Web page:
Why oh why can't we have a better press corps? Keith B. Richburg of the Washington Post badly needs to find another, very different line of work.
Outsourced to Dean Baker:
Beat the Press Archive | The American Prospect: The Post ran another of its classic non-informative budget pieces this morning. It told readers that California faces a $4.6 billion shortfall that "could grow to $14 billion deficit by the 2009 fiscal year," that New York faces a $4 billion shortfall and New Jersey faces a $3.5 billion shortfall.
That sounds bad, but is it? Well, without knowing how large these state budgets are, how can any reader know. For the record, a 4.6 billion shortfall in California would be approximately 3.3 percent of its budget, while the ominous $14 billion shortfall would be almost 10 percent. The $4 billion shortfall for New York is just over 5 percent of its budget and the $3.5 billion shortfall for New Jersey is more than 10 percent of its budget. Why couldn't the article give readers this information? It took me about 5 minutes on the web to find it.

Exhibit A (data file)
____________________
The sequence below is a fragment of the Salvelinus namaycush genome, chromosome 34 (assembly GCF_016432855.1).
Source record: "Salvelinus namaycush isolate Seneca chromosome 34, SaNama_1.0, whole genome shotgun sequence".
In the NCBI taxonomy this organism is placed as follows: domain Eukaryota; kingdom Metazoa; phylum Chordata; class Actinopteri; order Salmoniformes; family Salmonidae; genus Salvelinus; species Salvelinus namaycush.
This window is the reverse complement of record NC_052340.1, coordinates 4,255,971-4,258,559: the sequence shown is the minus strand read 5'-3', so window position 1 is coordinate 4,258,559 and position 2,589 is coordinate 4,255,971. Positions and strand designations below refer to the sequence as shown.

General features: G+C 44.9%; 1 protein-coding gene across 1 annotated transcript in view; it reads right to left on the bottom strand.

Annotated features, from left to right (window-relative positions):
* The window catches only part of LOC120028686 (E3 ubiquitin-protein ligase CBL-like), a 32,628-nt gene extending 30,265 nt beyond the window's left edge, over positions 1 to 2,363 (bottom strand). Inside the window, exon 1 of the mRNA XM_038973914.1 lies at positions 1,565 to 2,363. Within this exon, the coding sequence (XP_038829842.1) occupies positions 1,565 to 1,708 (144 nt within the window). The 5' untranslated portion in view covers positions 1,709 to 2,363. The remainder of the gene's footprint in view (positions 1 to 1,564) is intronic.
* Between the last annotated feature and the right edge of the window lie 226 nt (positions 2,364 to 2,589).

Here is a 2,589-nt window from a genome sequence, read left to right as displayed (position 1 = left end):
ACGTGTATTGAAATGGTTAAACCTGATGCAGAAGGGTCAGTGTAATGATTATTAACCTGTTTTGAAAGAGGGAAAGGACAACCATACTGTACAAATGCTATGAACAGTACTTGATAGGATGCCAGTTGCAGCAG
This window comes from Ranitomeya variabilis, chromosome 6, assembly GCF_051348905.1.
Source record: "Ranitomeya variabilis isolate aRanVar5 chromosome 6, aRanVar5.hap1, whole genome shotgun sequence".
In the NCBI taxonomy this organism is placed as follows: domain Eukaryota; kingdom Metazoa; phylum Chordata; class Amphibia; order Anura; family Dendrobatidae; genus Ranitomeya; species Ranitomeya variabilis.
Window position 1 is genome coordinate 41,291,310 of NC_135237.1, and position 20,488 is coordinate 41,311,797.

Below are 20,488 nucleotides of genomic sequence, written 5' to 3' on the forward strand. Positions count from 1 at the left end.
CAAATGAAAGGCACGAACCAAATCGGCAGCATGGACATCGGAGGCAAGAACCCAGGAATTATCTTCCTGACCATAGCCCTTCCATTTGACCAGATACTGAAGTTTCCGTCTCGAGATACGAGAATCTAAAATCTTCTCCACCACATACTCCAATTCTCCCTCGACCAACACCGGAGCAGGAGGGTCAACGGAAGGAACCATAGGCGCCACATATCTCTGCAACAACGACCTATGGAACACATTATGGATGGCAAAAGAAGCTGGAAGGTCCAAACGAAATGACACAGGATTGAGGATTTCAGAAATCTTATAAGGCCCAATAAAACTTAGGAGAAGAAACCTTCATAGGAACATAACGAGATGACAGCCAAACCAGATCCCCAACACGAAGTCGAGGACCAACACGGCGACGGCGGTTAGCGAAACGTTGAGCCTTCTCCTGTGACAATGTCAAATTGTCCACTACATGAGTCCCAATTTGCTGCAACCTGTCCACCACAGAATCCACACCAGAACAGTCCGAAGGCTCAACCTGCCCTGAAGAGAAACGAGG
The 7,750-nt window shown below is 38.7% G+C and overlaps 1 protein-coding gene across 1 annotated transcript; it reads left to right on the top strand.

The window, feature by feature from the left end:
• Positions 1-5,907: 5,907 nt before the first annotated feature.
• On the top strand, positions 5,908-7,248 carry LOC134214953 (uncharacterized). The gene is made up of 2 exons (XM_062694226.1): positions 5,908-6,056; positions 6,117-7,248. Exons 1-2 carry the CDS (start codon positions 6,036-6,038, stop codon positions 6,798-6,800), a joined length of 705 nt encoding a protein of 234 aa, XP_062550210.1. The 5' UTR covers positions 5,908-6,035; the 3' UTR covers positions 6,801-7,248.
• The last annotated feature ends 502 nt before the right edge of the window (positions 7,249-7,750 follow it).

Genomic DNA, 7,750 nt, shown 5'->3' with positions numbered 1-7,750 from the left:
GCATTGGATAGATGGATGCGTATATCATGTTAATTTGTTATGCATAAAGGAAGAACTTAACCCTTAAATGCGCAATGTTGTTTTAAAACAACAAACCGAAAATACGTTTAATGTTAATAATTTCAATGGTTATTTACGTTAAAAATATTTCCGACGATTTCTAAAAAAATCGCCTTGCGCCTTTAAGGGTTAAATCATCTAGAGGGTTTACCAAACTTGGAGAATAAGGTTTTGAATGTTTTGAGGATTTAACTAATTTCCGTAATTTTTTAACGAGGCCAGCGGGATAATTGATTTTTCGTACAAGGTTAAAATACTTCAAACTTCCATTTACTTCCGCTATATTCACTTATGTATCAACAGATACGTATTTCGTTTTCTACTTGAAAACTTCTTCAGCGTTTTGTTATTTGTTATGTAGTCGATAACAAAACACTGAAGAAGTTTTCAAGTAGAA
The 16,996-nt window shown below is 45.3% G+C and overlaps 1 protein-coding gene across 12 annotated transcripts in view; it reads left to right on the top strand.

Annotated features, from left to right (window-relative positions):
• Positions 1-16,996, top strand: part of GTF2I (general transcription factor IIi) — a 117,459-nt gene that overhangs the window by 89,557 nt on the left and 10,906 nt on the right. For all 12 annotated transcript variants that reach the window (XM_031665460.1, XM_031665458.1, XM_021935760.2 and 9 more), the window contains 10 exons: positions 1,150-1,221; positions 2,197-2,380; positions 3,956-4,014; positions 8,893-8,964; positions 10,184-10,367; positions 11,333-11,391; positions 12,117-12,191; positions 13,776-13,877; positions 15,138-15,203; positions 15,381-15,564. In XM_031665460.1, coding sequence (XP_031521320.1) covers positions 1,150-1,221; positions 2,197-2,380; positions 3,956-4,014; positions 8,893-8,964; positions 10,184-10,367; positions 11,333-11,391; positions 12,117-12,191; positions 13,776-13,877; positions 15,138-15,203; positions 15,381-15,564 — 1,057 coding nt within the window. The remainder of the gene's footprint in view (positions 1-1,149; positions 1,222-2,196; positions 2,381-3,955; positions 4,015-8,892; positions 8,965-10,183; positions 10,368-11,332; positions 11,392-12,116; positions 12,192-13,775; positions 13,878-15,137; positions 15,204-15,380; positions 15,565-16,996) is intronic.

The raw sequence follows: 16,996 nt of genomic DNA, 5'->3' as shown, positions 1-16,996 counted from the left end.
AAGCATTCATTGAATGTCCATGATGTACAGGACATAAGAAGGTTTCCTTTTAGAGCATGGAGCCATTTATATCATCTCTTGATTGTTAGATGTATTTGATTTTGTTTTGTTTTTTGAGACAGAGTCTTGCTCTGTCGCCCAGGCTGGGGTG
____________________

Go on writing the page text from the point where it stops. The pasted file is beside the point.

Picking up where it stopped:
The non-information gets worse. The article tells us that New Jersey's governor Jon Corzine is threatening his legislature that if they don't buy his plan for dealing with toll roads, the alternative is to "increase the sales tax by 30 percent, the income tax by 20 percent or the gas tax by 12 cents per gallon." Okay, we all know what a 12 cent per gallon increase in the gas tax means, but how many people out their know New Jersey's current sales tax or income tax rate? I have no idea, and without knowing the current tax rate, there is no way of assessing the impact of a 30 percent increase in the income tax or a 20 percent increase in the sales tax. (Undoubtedly many readers will also be misled into reading these numbers as percentage point increases, hugely over-estimating their impact.)
But the worst item in this piece is a discussion of the ambitious agenda of Massachusetts governor, Deval L. Patrick. The article notes that he wants to increase spending on health care, education and housing and then adds that he is "exploring whether to offer in-state college tuition to the children of illegal immigrants who attend public schools."
Okay, that last line has no place in a budget article. The amount of state money potentially at stake in subsidizing the tuition of the children over illegal immigrants is so trivial that whether the state does it or not will have no noticeable impact on the budget. There are reasons to argue as to whether this is good policy, but Massachusetts will not be facing budget problems because it allows the children of illegal immigrants to pay in-state tuition, and it is outrageous for the Post to publish an article implying that this is the case.